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Denver asks for help with migrant clinics and screenings

Denver asks for help with migrant clinics and screenings
Denver asks for help with migrant clinics and screenings 03:26

Denver is putting out the call for help as it conducts screenings and clinics for migrants hoping to get work authorization.

"Nonstop. All we ever hear is how much they want to work," said Jon Ewing, spokesperson for Denver Human Services.

The pace of arrivals has now slowed down from over 200 a day in January to 15-20 migrants per day. There are currently about 2,800 migrants in shelters in the city, down from over 5,000 in January.

"All they need is a little bit of help to get through the paperwork, to cover the fees, to make sure that's not in their way," said Ewing.

RELATED: Bus run by nonprofit picks up migrants at a Denver motel, takes them to shelter

"It was really expensive. Especially without a job here, because we didn't have legal documents to work," said Yurgi, through an interpreter.

She is a mother trying to get work authorization. Yurgi arrived in February of last year, which should help her in the process. She may well be eligible for temporary protective status under rules created by the Biden Administration, allowing her to seek work authorization.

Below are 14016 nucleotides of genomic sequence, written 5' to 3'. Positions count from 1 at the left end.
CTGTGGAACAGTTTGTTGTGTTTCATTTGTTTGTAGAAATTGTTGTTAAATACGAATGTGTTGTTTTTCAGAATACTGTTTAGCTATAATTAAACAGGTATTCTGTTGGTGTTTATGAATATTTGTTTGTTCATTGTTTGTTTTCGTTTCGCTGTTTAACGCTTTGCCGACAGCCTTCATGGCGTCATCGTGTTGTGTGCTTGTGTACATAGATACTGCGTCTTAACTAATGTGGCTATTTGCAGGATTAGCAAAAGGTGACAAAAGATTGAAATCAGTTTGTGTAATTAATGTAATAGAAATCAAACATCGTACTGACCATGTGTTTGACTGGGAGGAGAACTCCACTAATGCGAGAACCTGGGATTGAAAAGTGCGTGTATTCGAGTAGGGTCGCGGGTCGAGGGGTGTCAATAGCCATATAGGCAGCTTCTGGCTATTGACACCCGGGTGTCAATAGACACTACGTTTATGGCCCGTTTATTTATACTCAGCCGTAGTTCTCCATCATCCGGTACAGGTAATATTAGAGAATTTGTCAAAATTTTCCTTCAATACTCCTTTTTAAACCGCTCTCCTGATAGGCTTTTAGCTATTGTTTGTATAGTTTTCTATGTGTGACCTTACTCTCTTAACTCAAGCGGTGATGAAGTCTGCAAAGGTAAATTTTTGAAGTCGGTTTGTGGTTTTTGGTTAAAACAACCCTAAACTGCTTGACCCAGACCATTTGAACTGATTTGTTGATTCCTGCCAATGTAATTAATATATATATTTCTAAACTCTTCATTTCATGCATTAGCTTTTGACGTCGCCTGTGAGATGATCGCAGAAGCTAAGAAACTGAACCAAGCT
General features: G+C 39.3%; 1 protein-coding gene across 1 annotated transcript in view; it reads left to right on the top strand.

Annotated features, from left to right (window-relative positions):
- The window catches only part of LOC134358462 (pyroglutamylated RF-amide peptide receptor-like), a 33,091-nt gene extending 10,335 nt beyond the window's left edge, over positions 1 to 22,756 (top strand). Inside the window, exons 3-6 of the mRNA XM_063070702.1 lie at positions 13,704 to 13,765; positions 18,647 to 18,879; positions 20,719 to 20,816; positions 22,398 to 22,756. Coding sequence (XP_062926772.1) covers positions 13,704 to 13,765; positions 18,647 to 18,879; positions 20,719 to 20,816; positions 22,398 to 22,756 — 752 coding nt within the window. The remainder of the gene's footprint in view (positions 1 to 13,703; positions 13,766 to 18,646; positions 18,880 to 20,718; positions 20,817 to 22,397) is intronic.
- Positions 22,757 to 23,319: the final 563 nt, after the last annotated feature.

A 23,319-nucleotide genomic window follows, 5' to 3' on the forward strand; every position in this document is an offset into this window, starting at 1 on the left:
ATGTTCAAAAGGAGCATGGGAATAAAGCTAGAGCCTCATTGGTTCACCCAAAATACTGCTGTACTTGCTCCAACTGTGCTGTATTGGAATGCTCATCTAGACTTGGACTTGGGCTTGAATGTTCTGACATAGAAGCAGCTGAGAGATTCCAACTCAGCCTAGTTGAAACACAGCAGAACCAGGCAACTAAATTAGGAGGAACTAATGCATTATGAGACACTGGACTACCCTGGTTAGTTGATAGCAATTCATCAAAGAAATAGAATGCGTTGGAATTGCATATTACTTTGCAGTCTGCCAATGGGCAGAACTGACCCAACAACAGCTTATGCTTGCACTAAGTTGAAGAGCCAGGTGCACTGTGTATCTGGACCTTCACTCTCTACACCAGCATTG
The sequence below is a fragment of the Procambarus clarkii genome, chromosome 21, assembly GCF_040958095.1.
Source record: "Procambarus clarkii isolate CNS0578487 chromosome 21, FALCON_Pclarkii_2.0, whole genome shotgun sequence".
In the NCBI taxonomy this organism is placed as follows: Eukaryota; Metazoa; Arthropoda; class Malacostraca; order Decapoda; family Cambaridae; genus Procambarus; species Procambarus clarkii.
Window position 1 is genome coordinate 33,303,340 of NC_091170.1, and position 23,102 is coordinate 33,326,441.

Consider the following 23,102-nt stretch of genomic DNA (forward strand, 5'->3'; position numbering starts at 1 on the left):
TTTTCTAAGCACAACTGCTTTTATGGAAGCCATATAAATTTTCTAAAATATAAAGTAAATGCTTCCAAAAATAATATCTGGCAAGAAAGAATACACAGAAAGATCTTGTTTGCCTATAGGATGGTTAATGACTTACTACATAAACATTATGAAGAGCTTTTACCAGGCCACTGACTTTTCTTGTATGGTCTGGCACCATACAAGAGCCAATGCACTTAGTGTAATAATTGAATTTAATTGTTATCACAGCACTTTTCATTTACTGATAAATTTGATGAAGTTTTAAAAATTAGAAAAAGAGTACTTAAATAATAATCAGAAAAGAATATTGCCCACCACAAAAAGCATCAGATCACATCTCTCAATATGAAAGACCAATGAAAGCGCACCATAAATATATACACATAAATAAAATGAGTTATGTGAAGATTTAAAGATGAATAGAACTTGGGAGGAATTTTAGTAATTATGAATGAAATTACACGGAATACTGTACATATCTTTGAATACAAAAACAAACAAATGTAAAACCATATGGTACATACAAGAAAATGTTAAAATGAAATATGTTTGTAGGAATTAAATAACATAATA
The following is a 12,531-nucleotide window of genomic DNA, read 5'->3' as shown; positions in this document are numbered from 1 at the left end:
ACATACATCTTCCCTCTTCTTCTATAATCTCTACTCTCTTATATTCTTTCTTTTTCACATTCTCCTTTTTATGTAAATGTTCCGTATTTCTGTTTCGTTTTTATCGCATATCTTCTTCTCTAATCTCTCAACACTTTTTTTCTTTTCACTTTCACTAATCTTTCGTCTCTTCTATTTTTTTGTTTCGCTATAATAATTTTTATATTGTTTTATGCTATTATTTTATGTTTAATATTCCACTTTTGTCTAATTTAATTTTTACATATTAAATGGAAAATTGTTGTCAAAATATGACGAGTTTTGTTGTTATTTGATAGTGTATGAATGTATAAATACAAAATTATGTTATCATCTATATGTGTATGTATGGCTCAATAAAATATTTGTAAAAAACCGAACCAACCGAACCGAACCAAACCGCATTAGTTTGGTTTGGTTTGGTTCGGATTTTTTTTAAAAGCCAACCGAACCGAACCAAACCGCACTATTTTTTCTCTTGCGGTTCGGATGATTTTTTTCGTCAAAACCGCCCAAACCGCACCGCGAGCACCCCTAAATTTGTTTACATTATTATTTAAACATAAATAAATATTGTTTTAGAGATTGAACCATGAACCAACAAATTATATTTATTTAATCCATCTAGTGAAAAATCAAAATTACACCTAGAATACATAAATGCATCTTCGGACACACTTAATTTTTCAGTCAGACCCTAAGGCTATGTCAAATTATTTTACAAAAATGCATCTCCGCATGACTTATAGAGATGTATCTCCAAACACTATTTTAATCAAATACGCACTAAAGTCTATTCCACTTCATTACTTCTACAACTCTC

"I need an organization that can also help me, because really, I don't have any organization that says, 'look, we're going to help you,'" she said.

The city says at the screenings it would like bilingual help to register immigrant newcomers for work authorization clinics. The clinics will be where they will receive support with applying for work authorization. U.S. Citizenship and Immigration Services will be there as well helping with filing the work authorization application. The city is hoping for immigration attorneys.

"We are seeking volunteer immigration attorneys who can supervise the application preparers, answer questions, and review the application before submitting to USCIS," says an online signup page.

The city says it is willing to offer $125 per hour to experienced immigration attorneys.

In addition to those who arrived before July 31 of last year, those who applied through the U.S. Customs and Border Protection's CBP One app also have a path to work permits. But the percentage who are eligible is fairly low.

"I would say probably fewer than 25% of the people in our shelters have the ability or are eligible for work authorization. But every person counts," said Ewing.

"We need to know how to proceed," said a man named German outside one of the hotels the city is using to house migrants.

With him are his wife, 15-year-old son and nine-year-old daughter. A former diamond-mining worker, he is hoping for asylum, "because I was kidnapped in Venezuela from the government," he said. "Because I was working with human rights."

However, he had not used the CBP One app and arrived at the end of November. His path will likely be harder.

"There's a right for people in this country seeking asylum to have their case heard in a court of law," he said.

But work authorization can only be applied for months after asking for asylum. It leaves the question of what will happen to those who ultimately do not gain the right to stay and work. That is not yet answered.

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